Saints & Sinners

12 tales of Crime and the Clergy
Saints and Sinners is a book of twelve stories linked by the themes of clergy and crime. Each is about a clergyman or woman and their involvement in crime, either as the perpetrator, victim or detective. Some of the clergy are good, others are weak and some evil and they are from different denominations: Anglican, Baptist, Methodist.

The book explores questions about good and evil in the context of life and the Church. The stories are not linked together and all have separate characters. Not all are murders and in one no crime seems to have been committed.

In one of the stories the perfect hiding place for a dead body is discovered; another explores the life of someone who as a soldier commits murder and then becomes a monk. There is one set in rural Yorkshire and is told in a series of letters and one set at the time of the American
Civil War. A dead vicar is found in the library in one and there are very strange goings on at a Ministers barbeque in another. There is a very dubious Dean of a Cathedral and a curate who collects inheritances. A good clergyman is maligned and a Pastor's son is determined to tell the truth.

Themes of the stories include murder, deception, lust, greed, envy, hate and witchcraft, the usual attributes found in the average church congregation!

THE author of these tales has spent 35 years ministering in the Methodist Church, and it is clear that these years have not been wasted. He has a sharp eye for human weakness; but is also compassionate.

Like many writers of short stories, he writes in the shadow of masters — Roald Dahl, who more or less perfected the tale with a twist, and Agatha Christie, whose short stories are, perhaps, rather better than her long ones, revealing as they do a more unusual take on the world of crime. To these elements, Lorimer adds his own ingredient — a focus on the clergy.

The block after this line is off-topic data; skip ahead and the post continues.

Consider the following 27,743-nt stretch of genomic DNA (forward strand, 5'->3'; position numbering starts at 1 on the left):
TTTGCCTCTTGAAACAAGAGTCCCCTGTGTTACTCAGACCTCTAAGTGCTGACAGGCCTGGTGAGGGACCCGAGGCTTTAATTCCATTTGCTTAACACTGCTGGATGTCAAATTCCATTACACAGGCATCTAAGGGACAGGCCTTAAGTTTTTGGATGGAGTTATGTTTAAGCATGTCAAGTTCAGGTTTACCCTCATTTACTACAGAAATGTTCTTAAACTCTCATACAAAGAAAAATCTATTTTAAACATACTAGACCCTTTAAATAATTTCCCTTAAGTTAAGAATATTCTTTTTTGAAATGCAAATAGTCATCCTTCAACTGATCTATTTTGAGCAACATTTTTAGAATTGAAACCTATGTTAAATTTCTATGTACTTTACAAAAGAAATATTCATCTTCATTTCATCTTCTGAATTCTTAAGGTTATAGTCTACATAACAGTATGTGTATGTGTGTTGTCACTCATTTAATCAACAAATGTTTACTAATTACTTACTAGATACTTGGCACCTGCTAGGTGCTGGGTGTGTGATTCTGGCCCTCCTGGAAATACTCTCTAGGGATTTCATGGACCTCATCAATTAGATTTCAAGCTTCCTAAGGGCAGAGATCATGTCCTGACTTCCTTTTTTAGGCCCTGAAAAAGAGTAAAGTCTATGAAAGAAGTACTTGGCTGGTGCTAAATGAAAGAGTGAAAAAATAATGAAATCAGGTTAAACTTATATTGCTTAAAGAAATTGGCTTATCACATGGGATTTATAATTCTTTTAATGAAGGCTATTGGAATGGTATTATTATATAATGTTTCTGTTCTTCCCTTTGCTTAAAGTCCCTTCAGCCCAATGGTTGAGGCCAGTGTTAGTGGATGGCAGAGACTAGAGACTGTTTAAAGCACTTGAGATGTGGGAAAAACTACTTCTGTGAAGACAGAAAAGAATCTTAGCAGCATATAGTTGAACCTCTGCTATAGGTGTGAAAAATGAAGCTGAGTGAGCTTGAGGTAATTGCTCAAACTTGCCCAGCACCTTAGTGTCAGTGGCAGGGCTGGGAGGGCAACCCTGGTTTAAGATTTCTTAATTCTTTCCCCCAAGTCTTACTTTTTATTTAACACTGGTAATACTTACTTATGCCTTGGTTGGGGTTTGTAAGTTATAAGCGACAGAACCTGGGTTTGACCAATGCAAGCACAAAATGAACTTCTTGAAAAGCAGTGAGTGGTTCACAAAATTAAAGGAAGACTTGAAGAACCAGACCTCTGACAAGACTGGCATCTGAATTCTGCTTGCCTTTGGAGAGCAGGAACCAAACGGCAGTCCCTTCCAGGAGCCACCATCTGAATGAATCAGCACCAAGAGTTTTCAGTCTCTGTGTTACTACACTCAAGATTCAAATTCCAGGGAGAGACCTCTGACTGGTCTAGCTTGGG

One story in the collection stands out, "The Collector": a lonely middle-aged female curate has developed collecting mania, but not for something as innocent as postage stamps. She goes on cruises and cultivates old ladies, prompting them to leave her something in their wills. The way she is hoist with her own petard is satisfying, as is the method by which the story lays bare character, showing how the person who turns to depravity is somehow missing some natural human instinct from the start. This subject could have been touched on by Dahl or Christie; for the tale is worthy of both.

The first story in the collection, "The Gravedigger" is based on an insight that has often occurred to me — namely, that the best place to hide a body is in a cemetery. Again, the tale is told with considerable skill, showing how a fundamentally good character can be lured into crime with seeming ease. It could happen to any of us, which must give the reader pause, particularly if he or she is a cleric.

The one tale set in a Roman Catholic environment, a monastery, "A Very Necessary Murder", examines an important moral issue, and again, creates discomfort; for it reveals crime as all too difficult to avoid.

I imagine that Lorimer is a very good preacher, because he knows his subject, human nature, and he has a knack for telling tales.

ISBN: 978-0-9562224-2-8
BINDING: Paperback COVER PRICE: £7.99*
SIZE: 127mm X 198 mm PAGES: 224
PUBLICATION DATE: March 1st 2011

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